Friday, September 26, 2014

Friday Favorites: Swiss Family Robinson

Swiss Family Robinson by Johann David Wyss

Recommended For: Ages 10 and up (reading and interest level)

Rating: G

When a boat traveling to Australia hits a reef and is destroyed, only one family survives. Shipwrecked on an island, and with no sign of rescue, the family is forced to use whatever means possible to stay alive. Through their struggles, the members of the family learn, not only how to survive, but also how to enjoy themselves in the face of adversity. The father, his wife and four children share many experiences together - both arduous and fun - and grow closer as a result.This classic tale of adventure on a desert island is exciting to read, as much as it is a story with a moral.

I honestly don't know why I like this book so much. When we first read it as a family, I thought it was boring, but a second try when I was older left me liking the book much better, and I've reread it many times since then. It's an "I" book, something I didn't really like when I was younger, but am rather fond of now. One thing I must say, though, is, even though there is nothing even slightly inappropriate, I suggest waiting to let children read it, otherwise they will probably think it boring.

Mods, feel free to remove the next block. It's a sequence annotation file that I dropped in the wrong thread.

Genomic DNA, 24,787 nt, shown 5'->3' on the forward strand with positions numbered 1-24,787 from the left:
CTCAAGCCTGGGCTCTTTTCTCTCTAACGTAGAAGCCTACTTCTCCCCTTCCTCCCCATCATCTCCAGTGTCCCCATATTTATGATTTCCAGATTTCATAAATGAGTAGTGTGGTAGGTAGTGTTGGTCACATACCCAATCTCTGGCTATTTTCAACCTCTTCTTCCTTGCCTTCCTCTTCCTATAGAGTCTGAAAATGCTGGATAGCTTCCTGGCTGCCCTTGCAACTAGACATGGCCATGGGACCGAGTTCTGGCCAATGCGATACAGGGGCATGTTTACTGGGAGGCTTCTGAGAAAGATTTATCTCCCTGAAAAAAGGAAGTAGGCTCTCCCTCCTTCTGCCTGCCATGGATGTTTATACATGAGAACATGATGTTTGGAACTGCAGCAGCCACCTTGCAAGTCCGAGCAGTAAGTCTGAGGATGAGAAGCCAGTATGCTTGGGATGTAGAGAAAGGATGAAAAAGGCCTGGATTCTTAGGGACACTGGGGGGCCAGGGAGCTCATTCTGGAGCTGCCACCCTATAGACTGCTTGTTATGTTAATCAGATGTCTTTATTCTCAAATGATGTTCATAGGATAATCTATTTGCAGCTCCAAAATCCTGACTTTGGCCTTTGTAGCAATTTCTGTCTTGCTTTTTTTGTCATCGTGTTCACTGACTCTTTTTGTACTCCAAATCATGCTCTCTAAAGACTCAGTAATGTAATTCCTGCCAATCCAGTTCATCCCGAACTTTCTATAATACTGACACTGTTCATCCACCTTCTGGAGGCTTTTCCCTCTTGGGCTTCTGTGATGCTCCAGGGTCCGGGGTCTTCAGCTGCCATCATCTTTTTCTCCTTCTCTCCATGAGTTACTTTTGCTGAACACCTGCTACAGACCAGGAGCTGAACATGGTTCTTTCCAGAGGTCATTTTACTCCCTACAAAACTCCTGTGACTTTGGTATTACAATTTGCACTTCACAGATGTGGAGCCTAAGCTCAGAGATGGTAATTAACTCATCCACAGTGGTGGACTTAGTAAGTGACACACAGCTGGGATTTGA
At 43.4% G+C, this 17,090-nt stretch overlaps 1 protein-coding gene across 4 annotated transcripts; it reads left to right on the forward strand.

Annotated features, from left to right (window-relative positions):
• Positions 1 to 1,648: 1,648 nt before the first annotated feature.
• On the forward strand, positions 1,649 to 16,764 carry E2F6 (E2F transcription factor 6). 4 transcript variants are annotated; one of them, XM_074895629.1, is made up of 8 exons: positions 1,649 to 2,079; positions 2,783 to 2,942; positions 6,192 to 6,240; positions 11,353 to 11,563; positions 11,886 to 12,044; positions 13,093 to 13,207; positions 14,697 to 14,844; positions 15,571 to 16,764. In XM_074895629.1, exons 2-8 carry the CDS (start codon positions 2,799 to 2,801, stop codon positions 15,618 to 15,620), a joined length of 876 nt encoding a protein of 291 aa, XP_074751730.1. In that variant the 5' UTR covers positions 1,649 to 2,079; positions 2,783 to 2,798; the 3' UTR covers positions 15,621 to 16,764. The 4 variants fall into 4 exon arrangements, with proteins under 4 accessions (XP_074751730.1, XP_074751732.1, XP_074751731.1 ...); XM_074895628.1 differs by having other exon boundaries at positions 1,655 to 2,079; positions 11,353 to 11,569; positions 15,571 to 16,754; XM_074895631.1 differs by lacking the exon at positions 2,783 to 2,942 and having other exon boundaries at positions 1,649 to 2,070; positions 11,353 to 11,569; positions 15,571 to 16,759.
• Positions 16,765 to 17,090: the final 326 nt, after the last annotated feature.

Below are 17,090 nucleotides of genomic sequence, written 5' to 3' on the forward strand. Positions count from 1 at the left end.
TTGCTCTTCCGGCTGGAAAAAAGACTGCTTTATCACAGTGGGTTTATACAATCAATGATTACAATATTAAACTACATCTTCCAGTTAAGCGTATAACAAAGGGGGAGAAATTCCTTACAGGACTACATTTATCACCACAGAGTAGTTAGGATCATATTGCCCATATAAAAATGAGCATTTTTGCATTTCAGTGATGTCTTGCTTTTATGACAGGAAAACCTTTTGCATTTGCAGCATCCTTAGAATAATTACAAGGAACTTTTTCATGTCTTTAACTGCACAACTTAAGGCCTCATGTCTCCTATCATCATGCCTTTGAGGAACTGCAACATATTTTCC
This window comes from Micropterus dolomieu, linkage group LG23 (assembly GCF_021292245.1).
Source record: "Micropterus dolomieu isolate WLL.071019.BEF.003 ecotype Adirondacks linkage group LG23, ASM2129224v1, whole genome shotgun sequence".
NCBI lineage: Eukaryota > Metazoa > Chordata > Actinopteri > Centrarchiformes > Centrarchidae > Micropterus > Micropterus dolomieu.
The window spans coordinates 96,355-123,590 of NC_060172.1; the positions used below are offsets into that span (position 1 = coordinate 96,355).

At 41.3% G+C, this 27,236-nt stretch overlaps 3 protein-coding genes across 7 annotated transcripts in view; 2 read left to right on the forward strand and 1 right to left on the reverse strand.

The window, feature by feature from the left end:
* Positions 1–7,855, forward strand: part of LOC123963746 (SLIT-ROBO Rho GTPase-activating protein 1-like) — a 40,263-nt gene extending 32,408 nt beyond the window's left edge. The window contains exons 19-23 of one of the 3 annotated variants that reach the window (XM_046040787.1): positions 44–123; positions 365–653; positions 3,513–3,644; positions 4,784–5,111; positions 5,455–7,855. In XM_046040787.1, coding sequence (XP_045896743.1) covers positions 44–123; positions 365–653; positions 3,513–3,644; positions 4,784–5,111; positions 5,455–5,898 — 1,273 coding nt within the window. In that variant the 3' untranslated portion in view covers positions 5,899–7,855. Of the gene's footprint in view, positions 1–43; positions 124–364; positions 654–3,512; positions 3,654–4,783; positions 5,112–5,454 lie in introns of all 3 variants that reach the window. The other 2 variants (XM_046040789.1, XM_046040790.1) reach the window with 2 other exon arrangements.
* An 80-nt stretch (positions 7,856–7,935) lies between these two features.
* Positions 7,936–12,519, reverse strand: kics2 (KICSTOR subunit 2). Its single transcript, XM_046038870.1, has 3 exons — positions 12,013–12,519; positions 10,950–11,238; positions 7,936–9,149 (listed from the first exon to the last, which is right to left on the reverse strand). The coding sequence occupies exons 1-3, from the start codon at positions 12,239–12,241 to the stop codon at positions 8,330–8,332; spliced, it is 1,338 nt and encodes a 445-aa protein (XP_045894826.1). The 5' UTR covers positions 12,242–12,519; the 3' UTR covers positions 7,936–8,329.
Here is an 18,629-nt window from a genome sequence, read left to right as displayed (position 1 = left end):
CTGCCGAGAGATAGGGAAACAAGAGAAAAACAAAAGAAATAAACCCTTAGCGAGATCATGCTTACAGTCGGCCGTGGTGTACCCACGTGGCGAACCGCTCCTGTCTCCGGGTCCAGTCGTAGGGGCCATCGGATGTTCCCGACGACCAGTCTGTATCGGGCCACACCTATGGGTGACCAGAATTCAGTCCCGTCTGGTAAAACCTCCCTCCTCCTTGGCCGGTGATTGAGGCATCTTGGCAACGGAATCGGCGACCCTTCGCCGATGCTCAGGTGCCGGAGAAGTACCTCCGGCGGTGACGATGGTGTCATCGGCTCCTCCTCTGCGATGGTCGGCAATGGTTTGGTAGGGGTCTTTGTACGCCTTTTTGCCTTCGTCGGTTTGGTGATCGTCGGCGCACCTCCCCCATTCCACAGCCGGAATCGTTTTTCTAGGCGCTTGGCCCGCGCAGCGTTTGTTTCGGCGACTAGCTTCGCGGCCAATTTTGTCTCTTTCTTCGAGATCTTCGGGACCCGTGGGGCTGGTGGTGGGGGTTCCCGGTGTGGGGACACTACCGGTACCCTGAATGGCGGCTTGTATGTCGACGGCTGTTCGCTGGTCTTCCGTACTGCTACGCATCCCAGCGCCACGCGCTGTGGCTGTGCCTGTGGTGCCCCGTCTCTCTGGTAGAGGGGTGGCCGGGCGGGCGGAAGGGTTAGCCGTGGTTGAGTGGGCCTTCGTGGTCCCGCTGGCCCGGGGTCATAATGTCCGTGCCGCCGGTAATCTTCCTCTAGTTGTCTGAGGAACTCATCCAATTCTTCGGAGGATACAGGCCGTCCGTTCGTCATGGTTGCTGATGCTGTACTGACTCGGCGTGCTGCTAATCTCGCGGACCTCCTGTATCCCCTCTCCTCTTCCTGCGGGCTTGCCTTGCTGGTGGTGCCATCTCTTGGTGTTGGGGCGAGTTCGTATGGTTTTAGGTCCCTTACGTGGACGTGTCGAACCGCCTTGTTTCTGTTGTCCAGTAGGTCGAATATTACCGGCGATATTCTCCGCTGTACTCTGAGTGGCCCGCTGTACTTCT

I really like the Christian themes which are present throughout the book. The father is constantly reproving his boys on what they shouldn't do, including needlessly lose their temper and lie, even for a joke. It's teaching different lessons without being preachy, which I really hate in books. The characters aren't perfect, which is a common failing among older books, and is really annoying.

One thing I find interesting is that the family doesn't have a last name. Their name isn't Robinson, the author is just drawing a parallel as to how much they are like Robinson Crusoe. "I", the father, and the mother never get first names, either. They don't need them.

The four boys have distinct personalities: Fritz, the heedless oldest brother who thinks he knows everything, Ernest, the indolent, calm, and smart second-eldest, Jack, the crazy, adventurous, goofy, and good-natured third child, and Franz, the youngest, dumbest, and least developed character.

This book is full of adventures, ingenious inventing, survival, hard work, animals, people, and God. I highly recommend this book to anyone and everyone.

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